By Gary Murray


Starring Brad Pitt, Sean Penn and Jessica Chastain


Written and directed by Terrence Malick


MPAA Rating PG 13


Running time 138 min


Selig Film Rating: Get Out the Torches!


Walking out of Tree of Life, my reactions were “Huh?”, “What?” and “Really?”   This is one of the most confusing flicks of the year.  It is not the Brad Pitt/Sean Penn man vs. man battle royal but a navel gazing introspective drama. 


The film starts In Medius Rea.  It opens in Waco in the 1950s with Mr. O’Brien (Brad Pitt) and Mrs. O’Brien (Jessica Chastain) getting news about a death.  Then we go back to the beginning, way back to the beginning—of time.  There is the Big Bang and the formation of the planet.  We get the Primordial Ooze and the one-celled organisms evolving into more complex creatures.  There are dinosaurs destroying one another before we get back to the main story of the O’Brien clan and their three boys.  The kids play in the DDT spray and do all the things that kid’s do, from breaking windows to fighting. 


At the same time, we are in modern Dallas where Jack (Sean Penn) who works in a downtown skyscraper.  He is a confused man trying to make sense of his life.  The film bounces between the two worlds showing how growing up affects the man.   


The film is just beautiful to watch.  The images of creation are just a wonder to behold.  Terrence Malick has captured every stunning image has those arty angles craved by the art house elite.  He just needed a story to hang this on.


Sean Penn seems to be in this film for no particular reason.  He is the son but his scant scenes have no dramatic context.  His acting comes across more as a man irritated by the day than a man contemplating his existence.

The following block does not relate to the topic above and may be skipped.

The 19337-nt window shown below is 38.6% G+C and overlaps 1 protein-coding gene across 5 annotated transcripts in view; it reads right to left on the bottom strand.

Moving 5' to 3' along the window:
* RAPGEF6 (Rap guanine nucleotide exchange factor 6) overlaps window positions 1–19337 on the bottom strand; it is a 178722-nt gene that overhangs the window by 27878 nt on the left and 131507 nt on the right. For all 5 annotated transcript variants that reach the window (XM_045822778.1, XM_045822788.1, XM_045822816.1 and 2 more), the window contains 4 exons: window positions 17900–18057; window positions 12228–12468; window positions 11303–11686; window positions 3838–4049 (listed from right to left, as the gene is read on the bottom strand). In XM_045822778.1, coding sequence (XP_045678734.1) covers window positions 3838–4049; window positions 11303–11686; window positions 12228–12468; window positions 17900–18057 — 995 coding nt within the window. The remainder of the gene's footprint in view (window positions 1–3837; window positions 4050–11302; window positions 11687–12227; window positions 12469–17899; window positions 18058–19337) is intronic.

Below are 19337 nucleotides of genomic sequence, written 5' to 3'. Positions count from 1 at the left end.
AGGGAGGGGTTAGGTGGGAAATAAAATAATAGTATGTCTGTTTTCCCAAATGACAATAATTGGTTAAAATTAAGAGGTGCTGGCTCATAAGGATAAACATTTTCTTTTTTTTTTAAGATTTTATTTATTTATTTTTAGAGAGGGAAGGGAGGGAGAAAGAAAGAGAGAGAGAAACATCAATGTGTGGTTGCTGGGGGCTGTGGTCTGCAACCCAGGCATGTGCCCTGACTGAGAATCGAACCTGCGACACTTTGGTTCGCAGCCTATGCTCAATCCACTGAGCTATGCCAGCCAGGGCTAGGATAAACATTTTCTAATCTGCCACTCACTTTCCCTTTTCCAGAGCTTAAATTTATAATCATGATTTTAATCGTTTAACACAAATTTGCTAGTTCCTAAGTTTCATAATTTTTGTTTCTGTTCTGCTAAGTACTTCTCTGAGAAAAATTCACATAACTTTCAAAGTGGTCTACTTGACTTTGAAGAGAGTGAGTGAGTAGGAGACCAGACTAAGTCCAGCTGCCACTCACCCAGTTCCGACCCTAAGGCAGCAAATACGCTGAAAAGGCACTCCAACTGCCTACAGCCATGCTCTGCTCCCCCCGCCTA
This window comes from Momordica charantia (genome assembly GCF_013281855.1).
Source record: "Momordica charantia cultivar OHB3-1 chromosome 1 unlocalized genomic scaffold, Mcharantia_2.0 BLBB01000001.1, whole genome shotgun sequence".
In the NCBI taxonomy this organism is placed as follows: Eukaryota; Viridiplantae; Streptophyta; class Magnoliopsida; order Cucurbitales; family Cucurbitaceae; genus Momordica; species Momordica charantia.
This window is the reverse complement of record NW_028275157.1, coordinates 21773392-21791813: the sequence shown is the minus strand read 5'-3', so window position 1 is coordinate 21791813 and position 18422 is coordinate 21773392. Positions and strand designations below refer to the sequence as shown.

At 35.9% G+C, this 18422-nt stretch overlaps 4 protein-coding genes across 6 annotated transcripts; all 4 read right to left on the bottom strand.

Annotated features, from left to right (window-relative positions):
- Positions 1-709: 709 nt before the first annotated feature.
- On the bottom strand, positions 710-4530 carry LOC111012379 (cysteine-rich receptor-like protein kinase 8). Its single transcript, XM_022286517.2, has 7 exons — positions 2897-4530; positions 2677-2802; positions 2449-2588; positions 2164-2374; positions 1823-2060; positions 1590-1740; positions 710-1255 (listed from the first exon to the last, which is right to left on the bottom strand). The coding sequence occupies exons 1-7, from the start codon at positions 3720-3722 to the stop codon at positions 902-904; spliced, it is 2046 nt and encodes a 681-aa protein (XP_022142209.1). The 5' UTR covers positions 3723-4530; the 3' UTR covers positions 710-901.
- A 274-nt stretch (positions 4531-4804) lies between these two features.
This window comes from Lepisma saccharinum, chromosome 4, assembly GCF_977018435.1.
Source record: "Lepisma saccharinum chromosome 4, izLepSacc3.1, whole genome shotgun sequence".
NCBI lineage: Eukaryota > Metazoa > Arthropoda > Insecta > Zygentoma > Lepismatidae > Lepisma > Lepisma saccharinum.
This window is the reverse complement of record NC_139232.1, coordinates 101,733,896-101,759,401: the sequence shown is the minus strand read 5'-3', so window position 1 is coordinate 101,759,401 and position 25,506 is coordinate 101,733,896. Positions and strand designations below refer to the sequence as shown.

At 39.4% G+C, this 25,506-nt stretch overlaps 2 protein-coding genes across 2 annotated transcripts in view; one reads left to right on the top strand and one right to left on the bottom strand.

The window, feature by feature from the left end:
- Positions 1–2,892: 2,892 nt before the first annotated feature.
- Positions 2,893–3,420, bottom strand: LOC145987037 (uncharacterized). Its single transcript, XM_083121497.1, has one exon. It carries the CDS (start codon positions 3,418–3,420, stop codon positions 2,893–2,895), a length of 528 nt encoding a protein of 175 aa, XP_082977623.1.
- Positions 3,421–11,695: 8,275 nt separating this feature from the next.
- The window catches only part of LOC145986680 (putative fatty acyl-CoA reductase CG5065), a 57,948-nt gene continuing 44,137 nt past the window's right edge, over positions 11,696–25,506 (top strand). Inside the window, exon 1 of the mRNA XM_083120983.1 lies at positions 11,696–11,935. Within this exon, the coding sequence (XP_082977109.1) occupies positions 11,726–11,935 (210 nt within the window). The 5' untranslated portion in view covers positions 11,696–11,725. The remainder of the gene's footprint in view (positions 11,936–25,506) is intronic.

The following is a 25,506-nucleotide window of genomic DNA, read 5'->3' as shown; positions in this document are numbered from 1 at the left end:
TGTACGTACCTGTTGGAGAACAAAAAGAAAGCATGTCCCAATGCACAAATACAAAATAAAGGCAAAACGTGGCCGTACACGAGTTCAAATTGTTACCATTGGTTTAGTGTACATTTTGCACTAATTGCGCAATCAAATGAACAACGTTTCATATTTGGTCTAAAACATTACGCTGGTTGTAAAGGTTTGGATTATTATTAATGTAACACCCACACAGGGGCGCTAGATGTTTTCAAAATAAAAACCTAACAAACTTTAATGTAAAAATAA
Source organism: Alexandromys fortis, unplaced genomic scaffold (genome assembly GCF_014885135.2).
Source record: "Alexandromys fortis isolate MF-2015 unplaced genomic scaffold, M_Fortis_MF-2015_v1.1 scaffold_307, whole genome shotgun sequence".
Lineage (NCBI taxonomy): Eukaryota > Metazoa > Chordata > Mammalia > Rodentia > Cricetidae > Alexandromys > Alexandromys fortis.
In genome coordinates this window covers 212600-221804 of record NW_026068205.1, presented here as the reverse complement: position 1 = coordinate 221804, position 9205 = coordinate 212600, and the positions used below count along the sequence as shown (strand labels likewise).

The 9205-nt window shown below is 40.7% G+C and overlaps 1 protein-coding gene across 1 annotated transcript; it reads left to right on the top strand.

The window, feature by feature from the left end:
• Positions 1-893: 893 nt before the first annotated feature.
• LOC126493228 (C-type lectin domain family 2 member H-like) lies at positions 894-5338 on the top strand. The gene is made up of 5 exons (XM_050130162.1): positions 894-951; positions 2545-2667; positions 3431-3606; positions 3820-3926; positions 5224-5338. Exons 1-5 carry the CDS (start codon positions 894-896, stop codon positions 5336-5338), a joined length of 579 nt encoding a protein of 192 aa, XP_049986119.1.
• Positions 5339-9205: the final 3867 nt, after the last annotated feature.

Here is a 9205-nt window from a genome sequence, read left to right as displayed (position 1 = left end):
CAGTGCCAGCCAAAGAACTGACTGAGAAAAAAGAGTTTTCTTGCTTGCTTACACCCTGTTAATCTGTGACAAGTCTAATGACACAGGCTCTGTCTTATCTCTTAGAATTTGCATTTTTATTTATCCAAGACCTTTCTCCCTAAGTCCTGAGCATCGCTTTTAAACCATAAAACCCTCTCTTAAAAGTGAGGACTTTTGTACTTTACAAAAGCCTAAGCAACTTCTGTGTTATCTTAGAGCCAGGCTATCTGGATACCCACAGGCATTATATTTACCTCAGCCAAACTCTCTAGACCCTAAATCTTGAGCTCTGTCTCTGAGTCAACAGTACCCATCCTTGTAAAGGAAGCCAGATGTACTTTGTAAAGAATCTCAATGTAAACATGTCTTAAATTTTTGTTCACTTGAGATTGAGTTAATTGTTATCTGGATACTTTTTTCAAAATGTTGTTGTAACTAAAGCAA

The most important aspect of Tree of Life is Jessica Chastain as the long suffering mom.  She brings an honesty the performance, a woman who knows her place is in the home but strives to make everything work in her little world.  She is the biggest breath of sunshine in this dire little flick.


Brad Pitt comes across very harsh and very wrong in Tree of Life.  There is not one ounce of charm in his reading of Mr. O’Brien.  He is a brilliant man who is trapped by circumstance, an artist caught in a mechanical world.  When his rage finally hits, it is overdue and a bit anticlimactic.


This is not a Brad Pitt and Sean Penn turbo acting blockbuster.  As a matter of fact, the two are never on the screen at the same time. If I had to compare this film to anything, it would be the ending of 2001: A Space Odyssey and not in a good way.  Like the confusing muddled mess that is the birth of the star child, Tree of Life is very impressionistic and not easily explained.    


The film is about life and death and the connection between all live has with the planet.  This is a work for art snobs, those who treasure image over plot; surreal images over a driving narrative.  Some may like this kind of flick; I just find it a bunch of drivel.    



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